Nishikori Steps Into Second-Serve Success
A traditional coaching drill on practice courts all over the world is to play points with just one serve. It creates instant pressure as players develop their prowess hitting second serves, and also attacking them at will on the return. Coaches may as well name it the “Kei Nishikori Drill”.
Nishikori won more matches in 2016 than in any other year of his illustrious career, going 58-21 and finishing No. 5 in the Emirates ATP Rankings. Dominating the second-serve landscape was his specialty.
An Infosys ATP Beyond The Numbers analysis of the Japanese star uncovered just how much his game elevated when points started with second serves instead of first serves.
Nishikori won 72 per cent of his first-serve points in 2016, only 43rd best on the ATP World Tour. But when it came to second-serve points, Nishikori skyrocketed all the way to seventh best by winning 55.3 per cent of the points that started with his second serve.
The same dynamic unfolded on the returning side as well. The ATP Stats LEADERBOARDS, powered by the Infosys Information Platform, showed Nishikori was 17th best when returning first serves by winning 30.6 per cent of those points. But he leapt all the way to fifth best on the ATP World Tour by winning 54.3 per cent of his second-serve return points.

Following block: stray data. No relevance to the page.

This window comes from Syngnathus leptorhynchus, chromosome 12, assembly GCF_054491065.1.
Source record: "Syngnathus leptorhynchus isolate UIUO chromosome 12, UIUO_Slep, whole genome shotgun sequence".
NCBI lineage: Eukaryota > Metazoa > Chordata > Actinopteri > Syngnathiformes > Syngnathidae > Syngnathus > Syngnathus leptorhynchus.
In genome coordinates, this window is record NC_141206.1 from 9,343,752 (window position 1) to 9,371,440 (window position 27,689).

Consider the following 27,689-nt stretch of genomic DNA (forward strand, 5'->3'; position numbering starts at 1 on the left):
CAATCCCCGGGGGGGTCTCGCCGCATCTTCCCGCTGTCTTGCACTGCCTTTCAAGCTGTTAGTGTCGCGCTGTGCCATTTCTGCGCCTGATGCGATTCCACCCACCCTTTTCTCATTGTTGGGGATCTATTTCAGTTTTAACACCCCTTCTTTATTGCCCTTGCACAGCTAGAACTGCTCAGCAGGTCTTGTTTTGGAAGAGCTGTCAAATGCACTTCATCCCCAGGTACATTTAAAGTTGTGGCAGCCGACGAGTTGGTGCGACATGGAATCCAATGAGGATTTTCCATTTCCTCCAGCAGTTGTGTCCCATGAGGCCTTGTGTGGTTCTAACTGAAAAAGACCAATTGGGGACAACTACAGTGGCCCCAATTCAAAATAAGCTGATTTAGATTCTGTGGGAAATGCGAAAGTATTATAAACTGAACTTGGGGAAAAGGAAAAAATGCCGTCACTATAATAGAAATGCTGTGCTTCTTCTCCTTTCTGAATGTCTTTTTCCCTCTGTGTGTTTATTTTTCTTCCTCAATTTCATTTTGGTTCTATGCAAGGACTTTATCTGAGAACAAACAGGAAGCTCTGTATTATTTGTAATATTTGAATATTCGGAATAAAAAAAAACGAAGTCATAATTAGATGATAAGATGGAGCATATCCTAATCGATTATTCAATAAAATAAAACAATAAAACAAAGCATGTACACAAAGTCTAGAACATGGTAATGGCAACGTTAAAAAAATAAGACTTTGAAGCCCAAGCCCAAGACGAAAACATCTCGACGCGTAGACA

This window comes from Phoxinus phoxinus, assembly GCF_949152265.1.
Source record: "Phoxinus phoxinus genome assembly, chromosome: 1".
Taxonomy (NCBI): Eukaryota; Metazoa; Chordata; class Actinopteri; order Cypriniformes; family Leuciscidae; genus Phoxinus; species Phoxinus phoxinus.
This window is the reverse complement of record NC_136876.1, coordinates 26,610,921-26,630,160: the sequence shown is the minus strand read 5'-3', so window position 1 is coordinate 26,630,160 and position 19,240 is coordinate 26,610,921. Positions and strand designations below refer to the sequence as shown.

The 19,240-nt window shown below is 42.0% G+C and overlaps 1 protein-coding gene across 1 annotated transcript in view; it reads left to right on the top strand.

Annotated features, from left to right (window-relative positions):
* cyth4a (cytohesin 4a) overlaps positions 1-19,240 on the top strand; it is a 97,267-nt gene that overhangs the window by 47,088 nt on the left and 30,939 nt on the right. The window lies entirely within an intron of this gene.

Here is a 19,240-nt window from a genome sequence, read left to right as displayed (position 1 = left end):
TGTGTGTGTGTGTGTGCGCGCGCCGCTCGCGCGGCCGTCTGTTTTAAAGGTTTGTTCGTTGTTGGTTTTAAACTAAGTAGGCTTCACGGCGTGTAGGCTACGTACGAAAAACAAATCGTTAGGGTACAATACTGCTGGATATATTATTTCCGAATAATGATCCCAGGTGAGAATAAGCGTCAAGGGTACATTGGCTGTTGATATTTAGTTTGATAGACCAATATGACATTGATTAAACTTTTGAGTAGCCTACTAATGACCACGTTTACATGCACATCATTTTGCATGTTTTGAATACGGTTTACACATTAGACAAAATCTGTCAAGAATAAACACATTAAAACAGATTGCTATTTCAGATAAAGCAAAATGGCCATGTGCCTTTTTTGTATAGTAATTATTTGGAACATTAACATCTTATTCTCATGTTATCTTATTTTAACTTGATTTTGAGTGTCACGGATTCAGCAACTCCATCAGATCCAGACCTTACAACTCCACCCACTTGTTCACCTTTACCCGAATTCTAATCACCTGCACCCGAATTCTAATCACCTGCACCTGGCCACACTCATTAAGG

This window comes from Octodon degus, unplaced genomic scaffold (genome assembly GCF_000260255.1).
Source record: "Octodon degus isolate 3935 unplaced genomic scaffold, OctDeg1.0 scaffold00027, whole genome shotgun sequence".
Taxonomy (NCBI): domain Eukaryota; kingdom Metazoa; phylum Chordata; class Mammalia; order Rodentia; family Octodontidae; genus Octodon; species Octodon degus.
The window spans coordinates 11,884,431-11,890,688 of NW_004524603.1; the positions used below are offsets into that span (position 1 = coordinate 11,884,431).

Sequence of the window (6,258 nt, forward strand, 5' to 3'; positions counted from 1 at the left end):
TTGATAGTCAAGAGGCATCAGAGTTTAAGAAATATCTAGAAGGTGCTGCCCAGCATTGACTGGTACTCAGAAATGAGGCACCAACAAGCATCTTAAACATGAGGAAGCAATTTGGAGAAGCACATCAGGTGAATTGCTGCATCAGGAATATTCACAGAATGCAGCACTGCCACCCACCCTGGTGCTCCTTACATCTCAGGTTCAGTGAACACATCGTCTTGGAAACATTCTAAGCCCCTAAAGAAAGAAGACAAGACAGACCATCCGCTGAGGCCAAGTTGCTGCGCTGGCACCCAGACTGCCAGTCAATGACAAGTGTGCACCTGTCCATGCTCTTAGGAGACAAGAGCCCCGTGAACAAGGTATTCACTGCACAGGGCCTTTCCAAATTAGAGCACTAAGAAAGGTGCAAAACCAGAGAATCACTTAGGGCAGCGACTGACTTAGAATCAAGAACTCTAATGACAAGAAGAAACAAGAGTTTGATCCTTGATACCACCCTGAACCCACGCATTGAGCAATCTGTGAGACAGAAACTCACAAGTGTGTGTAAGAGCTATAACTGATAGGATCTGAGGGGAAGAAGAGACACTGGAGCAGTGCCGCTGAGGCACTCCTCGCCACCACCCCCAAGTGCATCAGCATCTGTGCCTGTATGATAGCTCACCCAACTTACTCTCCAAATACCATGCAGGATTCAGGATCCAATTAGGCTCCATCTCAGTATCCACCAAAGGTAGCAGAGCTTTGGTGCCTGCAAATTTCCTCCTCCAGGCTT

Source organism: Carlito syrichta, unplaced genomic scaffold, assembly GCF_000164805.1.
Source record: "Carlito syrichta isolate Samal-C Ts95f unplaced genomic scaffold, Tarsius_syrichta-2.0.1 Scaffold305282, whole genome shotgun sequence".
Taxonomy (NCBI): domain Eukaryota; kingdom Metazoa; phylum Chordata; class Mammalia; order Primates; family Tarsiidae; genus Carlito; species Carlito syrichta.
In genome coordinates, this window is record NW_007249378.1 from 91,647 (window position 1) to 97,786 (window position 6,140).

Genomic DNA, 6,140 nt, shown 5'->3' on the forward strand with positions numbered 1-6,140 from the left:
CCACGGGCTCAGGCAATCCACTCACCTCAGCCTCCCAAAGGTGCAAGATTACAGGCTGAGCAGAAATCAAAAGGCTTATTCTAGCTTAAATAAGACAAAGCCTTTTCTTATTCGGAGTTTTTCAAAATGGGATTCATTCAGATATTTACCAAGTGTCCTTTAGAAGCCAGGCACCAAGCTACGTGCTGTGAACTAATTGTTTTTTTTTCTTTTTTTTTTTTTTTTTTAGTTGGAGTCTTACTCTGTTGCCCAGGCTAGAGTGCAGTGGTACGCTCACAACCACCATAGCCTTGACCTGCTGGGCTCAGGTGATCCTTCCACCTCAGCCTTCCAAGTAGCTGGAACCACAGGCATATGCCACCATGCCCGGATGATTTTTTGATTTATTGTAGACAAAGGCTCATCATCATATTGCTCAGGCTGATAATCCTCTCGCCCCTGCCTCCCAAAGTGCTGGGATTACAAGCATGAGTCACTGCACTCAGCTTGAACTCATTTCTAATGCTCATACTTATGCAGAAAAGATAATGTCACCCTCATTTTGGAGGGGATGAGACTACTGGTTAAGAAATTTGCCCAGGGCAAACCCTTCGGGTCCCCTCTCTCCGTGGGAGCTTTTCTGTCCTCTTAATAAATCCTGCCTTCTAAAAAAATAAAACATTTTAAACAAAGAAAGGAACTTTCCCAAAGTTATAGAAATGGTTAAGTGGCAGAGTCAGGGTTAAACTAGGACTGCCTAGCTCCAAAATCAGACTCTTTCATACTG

Kei Nishikori 2016 Season
|First-Serve Points Won||72.1||43rd|
|Second-Serve Points Won||55.3||Seventh|
|First-Serve Return Points Won||30.6||17th|
|Second-Serve Return Points Won||54.3||Fifth|
When serving and facing break point, Nishikori won about 70 per cent of his first-serve points and an extremely high 58.1 per cent (93/160) of his second-serve points. As a comparison on second serves, Nishikori’s metrics were superior to World No. 1 Andy Murray, who saved 55.4 per cent (93/168), and World No. 2 Novak Djokovic, who saved 56.4 per cent (71/126).
When returning serve on break points, Nishikori dominated, winning 58.1 per cent of break points against second serves, which was once again a leading metric compared to his peers in the Top 10.
The one area Nishikori can tidy up in the coming season is not double faulting on break points. In 2016 he double faulted 16 times on break points – up from only seven times in 2015.
The battleground surrounding second serves, both serving and returning, weighs heavier to the outcome of a match and a career than you may think. It would be a wise decision for players at all levels of the game in 2017 to work a little more of the “Kei Nishikori Drill” into their regimen.